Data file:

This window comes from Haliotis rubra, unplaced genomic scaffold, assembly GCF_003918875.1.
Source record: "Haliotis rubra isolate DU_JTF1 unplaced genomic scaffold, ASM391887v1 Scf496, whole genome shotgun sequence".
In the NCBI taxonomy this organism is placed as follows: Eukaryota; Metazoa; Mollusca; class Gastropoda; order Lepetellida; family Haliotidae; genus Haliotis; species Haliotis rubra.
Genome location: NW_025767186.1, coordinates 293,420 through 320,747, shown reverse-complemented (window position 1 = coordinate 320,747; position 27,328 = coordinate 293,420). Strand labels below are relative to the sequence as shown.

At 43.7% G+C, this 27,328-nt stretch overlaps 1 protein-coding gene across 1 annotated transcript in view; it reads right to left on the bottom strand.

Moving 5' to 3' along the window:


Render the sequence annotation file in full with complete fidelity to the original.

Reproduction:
This window comes from Haliotis rubra, unplaced genomic scaffold, assembly GCF_003918875.1.
Source record: "Haliotis rubra isolate DU_JTF1 unplaced genomic scaffold, ASM391887v1 Scf496, whole genome shotgun sequence".
In the NCBI taxonomy this organism is placed as follows: Eukaryota; Metazoa; Mollusca; class Gastropoda; order Lepetellida; family Haliotidae; genus Haliotis; species Haliotis rubra.
Genome location: NW_025767186.1, coordinates 293,420 through 320,747, shown reverse-complemented (window position 1 = coordinate 320,747; position 27,328 = coordinate 293,420). Strand labels below are relative to the sequence as shown.

At 43.7% G+C, this 27,328-nt stretch overlaps 1 protein-coding gene across 1 annotated transcript in view; it reads right to left on the bottom strand.

Moving 5' to 3' along the window: